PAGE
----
Researchers from Google have developed a new deep neural network that makes weather forecasts on par or better than physical models.
Today, in a new blog post, researchers from Google AI have presented a new method for precipitation forecasting that relies completely on deep learning and has no explicit knowledge of physical laws that describe atmosphere dynamics and govern weather conditions changes. The new Neural Weather Model, called MetNet, builds on previous research done by Google researchers on precipitation nowcasting (which is essentially weather predictions within a relatively short period of time).
According to researchers, MetNet is capable of doing precipitation forecasts for a 1km resolution (1 km x 1km earth spatial cells), over two-minute intervals and it outperforms current state-of-the-art physical models used by United State’s National Oceanic and Atmospheric Administration for predictions up to 8 hours. The new model also outperforms the physics-based methods in terms of inference speed and gives results in a matter of seconds, which is a huge improvement as opposed to physical models that take hours of computational time.
MetNet learns to do precipitation forecasting directly and only from observational data. The input to the model is image-like data coming from two sources: radar stations and satellite networks. The network gives predictions for an area of 64 km x 64 km using 1 km resolution. To achieve up-to-8-hour precision on such area, the model needs to take into account a larger portion of the space, namely around 1024 km x 1024 km area, taking into account the dynamics and movement of clouds over this time period.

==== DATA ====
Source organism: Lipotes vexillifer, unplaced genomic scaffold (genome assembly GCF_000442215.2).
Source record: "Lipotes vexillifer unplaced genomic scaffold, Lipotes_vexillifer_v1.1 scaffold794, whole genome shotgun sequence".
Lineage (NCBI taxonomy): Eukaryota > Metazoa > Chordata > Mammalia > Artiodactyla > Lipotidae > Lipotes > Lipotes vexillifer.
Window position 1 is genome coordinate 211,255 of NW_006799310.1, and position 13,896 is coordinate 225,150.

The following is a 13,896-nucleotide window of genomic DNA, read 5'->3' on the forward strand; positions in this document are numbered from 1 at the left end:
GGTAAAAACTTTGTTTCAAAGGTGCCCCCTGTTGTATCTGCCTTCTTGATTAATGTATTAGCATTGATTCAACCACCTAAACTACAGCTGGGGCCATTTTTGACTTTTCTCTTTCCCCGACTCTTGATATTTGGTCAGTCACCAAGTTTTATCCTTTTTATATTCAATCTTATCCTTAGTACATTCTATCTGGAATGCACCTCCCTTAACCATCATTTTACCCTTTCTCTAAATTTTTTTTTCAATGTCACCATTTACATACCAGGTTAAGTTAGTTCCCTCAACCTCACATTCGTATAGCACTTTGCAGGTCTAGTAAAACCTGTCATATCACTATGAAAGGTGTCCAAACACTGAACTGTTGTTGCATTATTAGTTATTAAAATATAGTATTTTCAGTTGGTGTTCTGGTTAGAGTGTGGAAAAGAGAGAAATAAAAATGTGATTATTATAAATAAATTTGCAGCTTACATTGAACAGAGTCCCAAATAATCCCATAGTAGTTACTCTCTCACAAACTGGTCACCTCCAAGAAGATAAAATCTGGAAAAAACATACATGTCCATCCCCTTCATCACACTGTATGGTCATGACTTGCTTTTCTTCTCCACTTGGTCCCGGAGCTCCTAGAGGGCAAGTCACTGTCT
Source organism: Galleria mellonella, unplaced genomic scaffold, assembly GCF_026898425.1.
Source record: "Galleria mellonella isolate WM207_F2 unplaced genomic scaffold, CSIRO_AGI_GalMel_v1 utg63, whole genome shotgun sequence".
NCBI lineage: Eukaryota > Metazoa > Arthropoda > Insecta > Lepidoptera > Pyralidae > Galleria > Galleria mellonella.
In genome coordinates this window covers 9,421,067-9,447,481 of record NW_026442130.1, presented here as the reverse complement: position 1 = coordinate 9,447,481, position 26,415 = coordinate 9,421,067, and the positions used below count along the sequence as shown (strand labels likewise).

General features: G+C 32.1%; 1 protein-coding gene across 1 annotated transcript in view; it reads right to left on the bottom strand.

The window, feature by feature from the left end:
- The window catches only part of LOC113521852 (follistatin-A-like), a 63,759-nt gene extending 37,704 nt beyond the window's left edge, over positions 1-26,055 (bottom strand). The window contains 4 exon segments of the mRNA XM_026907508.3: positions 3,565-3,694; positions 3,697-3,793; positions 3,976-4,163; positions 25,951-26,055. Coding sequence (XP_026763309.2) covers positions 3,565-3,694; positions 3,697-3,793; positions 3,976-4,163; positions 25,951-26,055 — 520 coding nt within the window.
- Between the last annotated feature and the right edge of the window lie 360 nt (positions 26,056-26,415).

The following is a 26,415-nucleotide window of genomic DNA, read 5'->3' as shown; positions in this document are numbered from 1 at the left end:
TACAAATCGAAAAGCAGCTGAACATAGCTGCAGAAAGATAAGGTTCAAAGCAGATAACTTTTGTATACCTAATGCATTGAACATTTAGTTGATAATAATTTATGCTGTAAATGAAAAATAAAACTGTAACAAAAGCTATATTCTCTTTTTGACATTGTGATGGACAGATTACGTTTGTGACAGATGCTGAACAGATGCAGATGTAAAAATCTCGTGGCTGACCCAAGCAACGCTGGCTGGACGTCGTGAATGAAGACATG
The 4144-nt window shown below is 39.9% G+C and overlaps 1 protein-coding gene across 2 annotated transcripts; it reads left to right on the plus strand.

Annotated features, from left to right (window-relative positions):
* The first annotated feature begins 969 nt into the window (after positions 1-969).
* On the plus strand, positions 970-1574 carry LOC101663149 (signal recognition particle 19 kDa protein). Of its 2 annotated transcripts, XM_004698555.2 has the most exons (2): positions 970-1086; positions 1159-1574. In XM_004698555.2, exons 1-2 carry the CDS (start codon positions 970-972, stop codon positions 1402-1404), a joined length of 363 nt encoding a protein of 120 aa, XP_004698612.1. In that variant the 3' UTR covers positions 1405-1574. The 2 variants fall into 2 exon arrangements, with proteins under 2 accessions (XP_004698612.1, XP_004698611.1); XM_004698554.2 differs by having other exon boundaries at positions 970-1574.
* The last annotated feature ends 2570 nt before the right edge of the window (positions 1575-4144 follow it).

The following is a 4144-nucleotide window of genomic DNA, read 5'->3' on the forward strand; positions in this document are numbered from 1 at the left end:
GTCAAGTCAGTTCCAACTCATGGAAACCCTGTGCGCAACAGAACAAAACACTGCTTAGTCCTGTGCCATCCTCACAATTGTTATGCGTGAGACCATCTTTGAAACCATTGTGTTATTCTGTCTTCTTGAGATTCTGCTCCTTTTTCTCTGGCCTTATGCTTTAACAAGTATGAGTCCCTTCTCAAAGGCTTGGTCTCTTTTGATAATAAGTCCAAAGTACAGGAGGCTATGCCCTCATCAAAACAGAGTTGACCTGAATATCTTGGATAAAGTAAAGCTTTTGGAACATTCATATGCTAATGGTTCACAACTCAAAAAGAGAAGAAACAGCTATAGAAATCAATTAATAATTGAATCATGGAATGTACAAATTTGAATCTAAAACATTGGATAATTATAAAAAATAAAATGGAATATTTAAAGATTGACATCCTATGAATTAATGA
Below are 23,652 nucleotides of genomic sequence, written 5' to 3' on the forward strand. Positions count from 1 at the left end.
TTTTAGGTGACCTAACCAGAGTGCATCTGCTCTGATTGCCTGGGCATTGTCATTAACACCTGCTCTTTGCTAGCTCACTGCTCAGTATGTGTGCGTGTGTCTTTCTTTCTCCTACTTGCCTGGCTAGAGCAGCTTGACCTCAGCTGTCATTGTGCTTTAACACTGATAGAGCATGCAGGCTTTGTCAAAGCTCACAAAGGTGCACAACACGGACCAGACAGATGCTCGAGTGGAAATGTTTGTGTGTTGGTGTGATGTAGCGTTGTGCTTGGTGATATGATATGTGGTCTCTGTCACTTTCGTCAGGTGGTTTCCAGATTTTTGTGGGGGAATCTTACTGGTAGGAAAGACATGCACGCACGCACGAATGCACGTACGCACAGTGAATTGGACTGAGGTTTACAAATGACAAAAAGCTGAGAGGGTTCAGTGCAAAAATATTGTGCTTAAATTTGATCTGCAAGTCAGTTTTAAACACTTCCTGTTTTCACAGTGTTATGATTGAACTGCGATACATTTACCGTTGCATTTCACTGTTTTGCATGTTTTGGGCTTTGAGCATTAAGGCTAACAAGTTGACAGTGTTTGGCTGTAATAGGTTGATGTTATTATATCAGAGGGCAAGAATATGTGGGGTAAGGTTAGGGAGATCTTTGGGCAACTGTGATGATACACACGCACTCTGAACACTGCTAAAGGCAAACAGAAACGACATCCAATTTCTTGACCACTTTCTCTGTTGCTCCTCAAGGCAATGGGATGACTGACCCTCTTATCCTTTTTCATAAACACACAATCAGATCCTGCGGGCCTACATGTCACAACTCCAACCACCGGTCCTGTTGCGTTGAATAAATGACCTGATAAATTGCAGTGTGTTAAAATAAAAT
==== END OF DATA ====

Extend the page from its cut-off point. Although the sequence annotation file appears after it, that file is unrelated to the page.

The architecture of the network consists of three main parts: a spatial downsampler, a temporal encoder, and a spatial aggregator. The downsampler first reduces the spatial dimensions in the input patches and therefore decreases memory consumption, making the forecasting for larger resolutions possible. The Temporal Encoder, on the other hand, uses Convolutional LSTMs to capture long term temporal dependencies and it provides it’s output to the Spatial Aggregator which uses self-attention to capture long-range spatial dependencies, instead. Finally, the output of the network is a probability distribution as an estimate of precipitation for each of the 1 km x 1km blocks.
The model was compared to two physics-based models – NOA’s HRRR (High-Resolution Rapid Refresh) system and an optical flow method for precipitation forecasting. MetNet outperforms both of the baseline methods for predictions up to 8 hours, in terms of the measured F1 score. Researchers mention that MetNet is several orders of magnitude faster since it can give predictions in matter of seconds on TPU hardware, whereas the baseline physical models take hours on powerful supercomputers.
More about the new deep learning-based weather forecasting model can be read in the official blog post. The paper was published on arxiv.